Film: The Secret in Their Eyes

The Secret in Their Eyes (El secreto de sus ojos) is a 2009 Argentine film directed by Juan Josť Campanella. Benjamin Esposito, a federal justice agent, becomes entranced by a rape-murder case in Buenos Aires, and tries to solve it even after case is closed, with help from his alcoholic coworker Sandoval, his new boss Irene, and Ricardo, the victim's husband.

The film won the Academy Award for Best Foreign Film, beating out The White Ribbon from Germany, A Prophet from France, Ajami from Israel and The Milk of Sorrow from Peru.

An English-language remake written and directed by Billy Ray is set for release in 2015, starring Chiwetel Ejiofor, Nicole Kidman, and Julia Roberts.

This film provides examples of:

  • The Alcoholic: Sandoval.
  • Almost Kiss: Esposito and Hastings almost kiss when they part at the train station, but Esposito hesitates, and they only touch faces.
  • Beauty Equals Goodness: Averted in Liliana's case: see Your Cheating Heart.
  • Biggus Dickus: The rapist proves to have one.
  • Blood Knight: He may not look the part, but Pablo makes it clear that bar brawls are a passion of his.
  • Brick Joke: The typewriter.
  • Cowboy Cop: Esposito is a deconstruction: his insubordination to the dictatorship forces him to flee the city as a marked man, leaving the love of his life behind.
  • The Determinator: Esposito is not likely to let the case go. Nor is Ricardo, naturally.
  • Fan Disservice: There are two instances of nudity in the film. One is of a woman being raped, and is later seen dead, bloodied and bruised. The second is the rapist showing off his penis, finally confessing.
  • Fate Worse Than Death: Invoked by Morales. Morales manages himself to kidnap and lock Gomez up for twenty-five years, not even speaking to him and evidently making him Go Mad from the Isolation.
  • Good Old Ways: Esposito prefers to use a typewriter (and even manually) as opposed to a word processor. In fact, no computers are seen in the movie.
  • Heroic Sacrifice: Pablo, according Benjamin's speculation.
  • Jerkass: The kindest coherent way of describing Gomez and Romano.
  • Jerk with a Heart of Gold: Benjamin and Pablo.
  • Karma Houdini: Romano.
  • Male Frontal Nudity: Gomez shows his penis to Hastings to demonstrate his masculinity.
  • Mood Whiplash: Benjamin is engaging in some amusing banter before walking into the murder scene, with no transitionary shot.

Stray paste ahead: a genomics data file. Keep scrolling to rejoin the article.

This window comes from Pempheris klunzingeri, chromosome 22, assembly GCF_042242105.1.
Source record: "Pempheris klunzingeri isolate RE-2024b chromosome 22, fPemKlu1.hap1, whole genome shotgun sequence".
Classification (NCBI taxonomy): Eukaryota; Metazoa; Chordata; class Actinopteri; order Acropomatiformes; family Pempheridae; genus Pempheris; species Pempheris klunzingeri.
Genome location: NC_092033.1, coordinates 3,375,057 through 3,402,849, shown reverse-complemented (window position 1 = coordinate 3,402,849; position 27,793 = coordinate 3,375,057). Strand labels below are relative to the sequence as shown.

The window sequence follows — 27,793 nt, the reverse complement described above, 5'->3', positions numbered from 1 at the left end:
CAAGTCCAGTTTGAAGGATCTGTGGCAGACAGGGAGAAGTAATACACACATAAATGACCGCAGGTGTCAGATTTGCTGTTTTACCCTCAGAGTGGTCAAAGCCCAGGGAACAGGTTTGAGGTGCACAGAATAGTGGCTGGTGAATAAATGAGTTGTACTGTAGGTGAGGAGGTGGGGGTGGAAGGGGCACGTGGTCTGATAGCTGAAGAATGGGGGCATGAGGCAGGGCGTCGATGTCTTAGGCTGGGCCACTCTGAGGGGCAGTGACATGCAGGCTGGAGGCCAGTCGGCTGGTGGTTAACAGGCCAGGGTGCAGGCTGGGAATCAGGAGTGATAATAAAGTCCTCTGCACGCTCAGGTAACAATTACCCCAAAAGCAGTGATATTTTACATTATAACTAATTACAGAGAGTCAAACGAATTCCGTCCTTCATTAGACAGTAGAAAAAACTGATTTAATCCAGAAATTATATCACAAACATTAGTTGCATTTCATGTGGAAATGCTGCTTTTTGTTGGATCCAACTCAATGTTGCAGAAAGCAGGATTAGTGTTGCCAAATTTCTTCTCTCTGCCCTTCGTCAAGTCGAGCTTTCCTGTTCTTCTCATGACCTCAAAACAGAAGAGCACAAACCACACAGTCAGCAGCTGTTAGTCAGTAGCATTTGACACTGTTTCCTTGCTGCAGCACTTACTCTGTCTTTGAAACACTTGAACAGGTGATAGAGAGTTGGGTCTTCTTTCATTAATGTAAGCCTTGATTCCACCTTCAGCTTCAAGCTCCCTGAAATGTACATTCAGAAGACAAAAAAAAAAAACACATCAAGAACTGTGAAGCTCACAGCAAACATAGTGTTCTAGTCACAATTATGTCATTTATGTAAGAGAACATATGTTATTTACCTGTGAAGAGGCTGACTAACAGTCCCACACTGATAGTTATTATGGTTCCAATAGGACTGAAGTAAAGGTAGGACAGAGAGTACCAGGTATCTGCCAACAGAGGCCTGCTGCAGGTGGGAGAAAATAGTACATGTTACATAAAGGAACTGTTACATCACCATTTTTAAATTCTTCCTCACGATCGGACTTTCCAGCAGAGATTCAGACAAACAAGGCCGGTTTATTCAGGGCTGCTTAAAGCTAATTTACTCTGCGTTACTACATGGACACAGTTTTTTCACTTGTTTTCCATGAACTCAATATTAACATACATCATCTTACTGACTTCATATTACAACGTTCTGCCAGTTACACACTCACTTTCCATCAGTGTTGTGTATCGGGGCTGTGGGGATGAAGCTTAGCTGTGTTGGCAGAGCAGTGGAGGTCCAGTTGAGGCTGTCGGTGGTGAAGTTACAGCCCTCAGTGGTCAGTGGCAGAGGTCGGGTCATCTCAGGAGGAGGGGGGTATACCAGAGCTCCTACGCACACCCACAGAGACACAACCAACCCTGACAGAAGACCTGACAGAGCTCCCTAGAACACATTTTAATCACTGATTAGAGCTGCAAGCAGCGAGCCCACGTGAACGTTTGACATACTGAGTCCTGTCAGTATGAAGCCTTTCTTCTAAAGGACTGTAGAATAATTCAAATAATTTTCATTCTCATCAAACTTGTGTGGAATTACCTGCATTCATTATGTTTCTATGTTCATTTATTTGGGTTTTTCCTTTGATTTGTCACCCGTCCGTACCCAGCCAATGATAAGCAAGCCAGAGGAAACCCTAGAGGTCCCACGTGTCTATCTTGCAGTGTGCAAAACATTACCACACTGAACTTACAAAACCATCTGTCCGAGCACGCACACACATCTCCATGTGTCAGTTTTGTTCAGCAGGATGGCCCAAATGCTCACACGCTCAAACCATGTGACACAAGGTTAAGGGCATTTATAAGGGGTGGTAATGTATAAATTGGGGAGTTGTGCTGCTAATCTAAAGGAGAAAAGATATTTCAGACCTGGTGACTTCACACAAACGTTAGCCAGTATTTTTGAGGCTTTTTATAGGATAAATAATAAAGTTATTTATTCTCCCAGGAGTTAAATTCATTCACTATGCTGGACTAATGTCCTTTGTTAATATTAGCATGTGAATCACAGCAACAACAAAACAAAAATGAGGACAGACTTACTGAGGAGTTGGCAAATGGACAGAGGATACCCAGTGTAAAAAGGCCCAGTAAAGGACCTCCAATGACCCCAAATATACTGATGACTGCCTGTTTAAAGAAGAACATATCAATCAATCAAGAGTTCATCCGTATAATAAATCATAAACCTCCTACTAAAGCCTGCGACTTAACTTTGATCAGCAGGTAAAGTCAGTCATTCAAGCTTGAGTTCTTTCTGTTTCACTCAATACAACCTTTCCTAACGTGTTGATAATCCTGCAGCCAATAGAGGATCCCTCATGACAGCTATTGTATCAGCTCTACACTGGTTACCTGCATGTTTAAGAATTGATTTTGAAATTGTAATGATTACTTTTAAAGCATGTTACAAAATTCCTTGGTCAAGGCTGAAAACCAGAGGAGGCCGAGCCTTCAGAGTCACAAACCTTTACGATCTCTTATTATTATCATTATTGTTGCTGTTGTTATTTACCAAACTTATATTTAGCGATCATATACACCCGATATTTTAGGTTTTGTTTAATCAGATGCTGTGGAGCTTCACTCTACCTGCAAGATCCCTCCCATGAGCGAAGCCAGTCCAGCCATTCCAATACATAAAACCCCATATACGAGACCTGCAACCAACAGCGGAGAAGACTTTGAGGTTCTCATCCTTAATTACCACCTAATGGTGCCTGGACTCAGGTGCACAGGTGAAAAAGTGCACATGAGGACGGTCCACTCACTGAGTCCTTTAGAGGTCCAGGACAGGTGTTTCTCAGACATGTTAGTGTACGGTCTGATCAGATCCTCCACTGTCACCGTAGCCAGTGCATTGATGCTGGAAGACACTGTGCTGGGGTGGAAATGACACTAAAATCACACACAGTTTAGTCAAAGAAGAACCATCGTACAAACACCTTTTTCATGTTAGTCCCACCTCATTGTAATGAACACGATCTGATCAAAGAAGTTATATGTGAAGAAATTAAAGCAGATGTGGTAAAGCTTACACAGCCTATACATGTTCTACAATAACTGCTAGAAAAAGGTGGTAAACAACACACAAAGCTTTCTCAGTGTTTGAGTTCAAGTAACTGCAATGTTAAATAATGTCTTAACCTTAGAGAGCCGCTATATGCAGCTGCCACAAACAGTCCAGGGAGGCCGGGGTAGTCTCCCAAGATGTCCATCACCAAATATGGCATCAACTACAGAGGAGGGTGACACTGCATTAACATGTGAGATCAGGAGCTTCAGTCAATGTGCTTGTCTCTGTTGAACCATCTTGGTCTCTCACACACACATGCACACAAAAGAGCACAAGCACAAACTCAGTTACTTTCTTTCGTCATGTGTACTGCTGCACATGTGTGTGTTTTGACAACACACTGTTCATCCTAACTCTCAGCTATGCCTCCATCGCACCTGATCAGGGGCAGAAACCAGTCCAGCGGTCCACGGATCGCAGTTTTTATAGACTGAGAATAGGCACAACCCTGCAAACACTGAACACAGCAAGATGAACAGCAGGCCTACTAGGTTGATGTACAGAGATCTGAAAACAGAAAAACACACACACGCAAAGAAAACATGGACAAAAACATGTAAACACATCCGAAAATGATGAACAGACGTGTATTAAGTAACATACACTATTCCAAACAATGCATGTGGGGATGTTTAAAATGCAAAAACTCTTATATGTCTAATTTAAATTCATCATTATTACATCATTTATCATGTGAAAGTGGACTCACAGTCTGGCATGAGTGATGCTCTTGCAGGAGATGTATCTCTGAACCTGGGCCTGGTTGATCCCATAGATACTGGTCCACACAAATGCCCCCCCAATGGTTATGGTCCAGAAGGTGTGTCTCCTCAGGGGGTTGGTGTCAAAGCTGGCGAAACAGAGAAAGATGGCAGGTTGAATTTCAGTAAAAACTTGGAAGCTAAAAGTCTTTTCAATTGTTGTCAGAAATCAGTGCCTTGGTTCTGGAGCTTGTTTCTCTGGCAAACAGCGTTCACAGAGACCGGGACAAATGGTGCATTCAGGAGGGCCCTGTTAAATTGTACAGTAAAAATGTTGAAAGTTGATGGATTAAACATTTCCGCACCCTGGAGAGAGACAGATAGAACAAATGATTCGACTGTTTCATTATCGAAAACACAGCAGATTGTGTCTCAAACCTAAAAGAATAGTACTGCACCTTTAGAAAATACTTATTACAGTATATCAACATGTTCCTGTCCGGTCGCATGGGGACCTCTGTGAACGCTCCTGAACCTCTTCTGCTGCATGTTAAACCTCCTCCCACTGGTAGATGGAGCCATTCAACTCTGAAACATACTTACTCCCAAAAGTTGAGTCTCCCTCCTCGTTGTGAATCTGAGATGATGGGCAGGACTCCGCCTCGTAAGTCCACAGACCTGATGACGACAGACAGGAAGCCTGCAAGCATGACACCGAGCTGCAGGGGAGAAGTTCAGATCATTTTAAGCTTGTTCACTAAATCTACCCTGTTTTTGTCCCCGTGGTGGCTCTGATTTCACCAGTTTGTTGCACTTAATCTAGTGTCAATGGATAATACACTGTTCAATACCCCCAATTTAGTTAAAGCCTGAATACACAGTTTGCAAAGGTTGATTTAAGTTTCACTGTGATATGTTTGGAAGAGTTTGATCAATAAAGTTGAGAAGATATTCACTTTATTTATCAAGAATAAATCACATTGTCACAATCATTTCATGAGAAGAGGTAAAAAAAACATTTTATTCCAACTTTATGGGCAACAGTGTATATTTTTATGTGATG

• Precision F-Strike: The characters swear a lot, albeit in Spanish.
  • Psycho for Hire: Gomez.
  • Rape as Drama: Starts off the film, and haunts the victim's husband for years.
  • Smug Snake: Romano.
  • Stalker with a Crush: Gomez.
  • Star-Crossed Lovers: Benjamin and Irene.
  • Sugar and Ice Personality: Irene.
  • The Oner: A truly impressive one that starts high in the air, shot from a helicopter approaching a soccer stadium where a game is being played, pans over the players and zooms in on the crowd where Esposito and Sandoval are trying to find the suspect which they do right as a goal is converted and the crowd goes mad, causing them to lose him which in turns gives place to a chase scene through the inside of the stadium, up and down several levels of passages and staircases, inside a bathroom and back out, and eventually back out onto the playing field, where the suspect is finally captured. The whole scene lasts over five minutes.
  • Underestimating Badassery: Gomez in regards to Pablo in the stadium scene.
  • Undying Loyalty: Ricardo to his late wife - poignantly enough to motivate Benjamin to take un this seemingly impossible case.
  • Vigilante Man: Ricardo tries to do this by calling a suspect's mother, which ends up causing the suspect to flee. Later, once the killer is caught and subsequently released, he tries a much more direct approach, successfully.
  • Vitriolic Best Buds: Benjamin and Pablo.
  • Your Cheating Heart: Benjamin is avowedly so. And then there was Liliana.

Alternative Title(s):

The Secret In Their Eyes